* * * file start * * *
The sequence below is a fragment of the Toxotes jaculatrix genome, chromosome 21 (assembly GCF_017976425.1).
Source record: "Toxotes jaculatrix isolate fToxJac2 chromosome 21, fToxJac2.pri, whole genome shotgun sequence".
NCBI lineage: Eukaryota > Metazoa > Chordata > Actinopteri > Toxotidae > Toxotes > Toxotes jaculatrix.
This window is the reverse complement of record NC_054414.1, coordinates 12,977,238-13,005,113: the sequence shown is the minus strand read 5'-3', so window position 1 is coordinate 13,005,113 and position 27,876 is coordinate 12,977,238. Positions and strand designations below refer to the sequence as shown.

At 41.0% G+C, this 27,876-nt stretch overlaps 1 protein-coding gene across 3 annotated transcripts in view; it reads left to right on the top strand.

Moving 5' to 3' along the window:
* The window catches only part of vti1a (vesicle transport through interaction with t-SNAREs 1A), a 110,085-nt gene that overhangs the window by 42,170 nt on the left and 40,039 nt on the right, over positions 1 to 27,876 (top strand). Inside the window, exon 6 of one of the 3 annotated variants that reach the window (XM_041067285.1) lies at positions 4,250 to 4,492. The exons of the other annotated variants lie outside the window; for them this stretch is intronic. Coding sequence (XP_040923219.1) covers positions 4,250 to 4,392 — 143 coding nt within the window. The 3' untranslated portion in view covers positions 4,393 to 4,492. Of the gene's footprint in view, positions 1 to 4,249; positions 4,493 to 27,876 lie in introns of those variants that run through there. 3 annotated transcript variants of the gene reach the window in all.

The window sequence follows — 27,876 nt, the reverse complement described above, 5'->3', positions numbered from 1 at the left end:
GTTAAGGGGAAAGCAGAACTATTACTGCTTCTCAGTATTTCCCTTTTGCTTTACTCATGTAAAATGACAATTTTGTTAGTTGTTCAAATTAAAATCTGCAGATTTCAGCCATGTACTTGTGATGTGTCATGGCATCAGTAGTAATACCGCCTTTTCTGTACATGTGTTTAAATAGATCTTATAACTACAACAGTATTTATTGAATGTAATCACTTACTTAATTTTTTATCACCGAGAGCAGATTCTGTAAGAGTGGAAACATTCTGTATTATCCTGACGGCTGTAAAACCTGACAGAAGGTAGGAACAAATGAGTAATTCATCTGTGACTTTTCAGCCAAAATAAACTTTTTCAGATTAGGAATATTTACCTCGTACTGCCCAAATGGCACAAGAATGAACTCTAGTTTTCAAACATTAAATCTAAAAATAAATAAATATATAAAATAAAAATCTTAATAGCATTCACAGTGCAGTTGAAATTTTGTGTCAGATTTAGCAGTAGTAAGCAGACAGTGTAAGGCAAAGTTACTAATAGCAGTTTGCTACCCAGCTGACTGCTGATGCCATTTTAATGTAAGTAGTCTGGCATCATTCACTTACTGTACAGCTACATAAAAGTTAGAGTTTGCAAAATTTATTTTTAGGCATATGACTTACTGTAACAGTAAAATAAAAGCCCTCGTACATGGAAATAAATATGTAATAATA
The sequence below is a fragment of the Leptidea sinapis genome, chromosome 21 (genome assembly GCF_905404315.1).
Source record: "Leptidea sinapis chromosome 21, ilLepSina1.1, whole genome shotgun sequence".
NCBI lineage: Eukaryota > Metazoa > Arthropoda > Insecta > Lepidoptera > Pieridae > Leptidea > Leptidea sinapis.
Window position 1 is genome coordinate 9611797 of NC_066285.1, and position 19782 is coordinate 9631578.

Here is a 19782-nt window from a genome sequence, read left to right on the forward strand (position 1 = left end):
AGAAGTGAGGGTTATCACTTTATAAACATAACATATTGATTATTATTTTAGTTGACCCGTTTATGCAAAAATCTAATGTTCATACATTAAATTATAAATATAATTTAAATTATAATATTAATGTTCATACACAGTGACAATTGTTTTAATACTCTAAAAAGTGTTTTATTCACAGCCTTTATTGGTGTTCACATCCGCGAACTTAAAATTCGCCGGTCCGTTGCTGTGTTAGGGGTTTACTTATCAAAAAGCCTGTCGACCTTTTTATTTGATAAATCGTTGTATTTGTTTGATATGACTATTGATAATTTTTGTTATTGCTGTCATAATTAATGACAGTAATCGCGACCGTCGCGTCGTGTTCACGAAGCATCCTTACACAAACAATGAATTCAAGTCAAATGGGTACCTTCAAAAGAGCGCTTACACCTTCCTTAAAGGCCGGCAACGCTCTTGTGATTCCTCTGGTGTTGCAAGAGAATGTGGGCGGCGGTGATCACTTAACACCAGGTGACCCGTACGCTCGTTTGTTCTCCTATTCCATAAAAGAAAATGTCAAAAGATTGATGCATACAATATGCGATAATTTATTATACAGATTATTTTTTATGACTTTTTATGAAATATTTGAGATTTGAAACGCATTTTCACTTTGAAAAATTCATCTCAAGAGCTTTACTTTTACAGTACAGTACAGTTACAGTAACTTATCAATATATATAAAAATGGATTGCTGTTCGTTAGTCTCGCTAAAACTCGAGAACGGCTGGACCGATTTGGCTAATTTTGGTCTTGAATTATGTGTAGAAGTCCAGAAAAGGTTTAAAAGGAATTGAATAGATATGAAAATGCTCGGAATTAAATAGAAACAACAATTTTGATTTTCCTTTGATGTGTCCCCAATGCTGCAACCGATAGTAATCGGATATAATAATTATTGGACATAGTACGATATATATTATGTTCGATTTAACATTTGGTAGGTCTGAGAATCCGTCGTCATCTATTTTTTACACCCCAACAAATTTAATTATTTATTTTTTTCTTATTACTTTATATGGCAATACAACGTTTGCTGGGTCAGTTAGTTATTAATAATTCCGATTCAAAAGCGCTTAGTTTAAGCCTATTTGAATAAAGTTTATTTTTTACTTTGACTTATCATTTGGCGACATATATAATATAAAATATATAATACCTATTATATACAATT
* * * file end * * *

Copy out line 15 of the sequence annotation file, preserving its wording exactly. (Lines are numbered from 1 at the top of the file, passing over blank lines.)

AGAAGTGAGGGTTATCACTTTATAAACATAACATATTGATTATTATTTTAGTTGACCCGTTTATGCAAAAATCTAATGTTCATACATTAAATTATAAATATAATTTAAATTATAATATTAATGTTCATACACAGTGACAATTGTTTTAATACTCTAAAAAGTGTTTTATTCACAGCCTTTATTGGTGTTCACATCCGCGAACTTAAAATTCGCCGGTCCGTTGCTGTGTTAGGGGTTTACTTATCAAAAAGCCTGTCGACCTTTTTATTTGATAAATCGTTGTATTTGTTTGATATGACTATTGATAATTTTTGTTATTGCTGTCATAATTAATGACAGTAATCGCGACCGTCGCGTCGTGTTCACGAAGCATCCTTACACAAACAATGAATTCAAGTCAAATGGGTACCTTCAAAAGAGCGCTTACACCTTCCTTAAAGGCCGGCAACGCTCTTGTGATTCCTCTGGTGTTGCAAGAGAATGTGGGCGGCGGTGATCACTTAACACCAGGTGACCCGTACGCTCGTTTGTTCTCCTATTCCATAAAAGAAAATGTCAAAAGATTGATGCATACAATATGCGATAATTTATTATACAGATTATTTTTTATGACTTTTTATGAAATATTTGAGATTTGAAACGCATTTTCACTTTGAAAAATTCATCTCAAGAGCTTTACTTTTACAGTACAGTACAGTTACAGTAACTTATCAATATATATAAAAATGGATTGCTGTTCGTTAGTCTCGCTAAAACTCGAGAACGGCTGGACCGATTTGGCTAATTTTGGTCTTGAATTATGTGTAGAAGTCCAGAAAAGGTTTAAAAGGAATTGAATAGATATGAAAATGCTCGGAATTAAATAGAAACAACAATTTTGATTTTCCTTTGATGTGTCCCCAATGCTGCAACCGATAGTAATCGGATATAATAATTATTGGACATAGTACGATATATATTATGTTCGATTTAACATTTGGTAGGTCTGAGAATCCGTCGTCATCTATTTTTTACACCCCAACAAATTTAATTATTTATTTTTTTCTTATTACTTTATATGGCAATACAACGTTTGCTGGGTCAGTTAGTTATTAATAATTCCGATTCAAAAGCGCTTAGTTTAAGCCTATTTGAATAAAGTTTATTTTTTACTTTGACTTATCATTTGGCGACATATATAATATAAAATATATAATACCTATTATATACAATT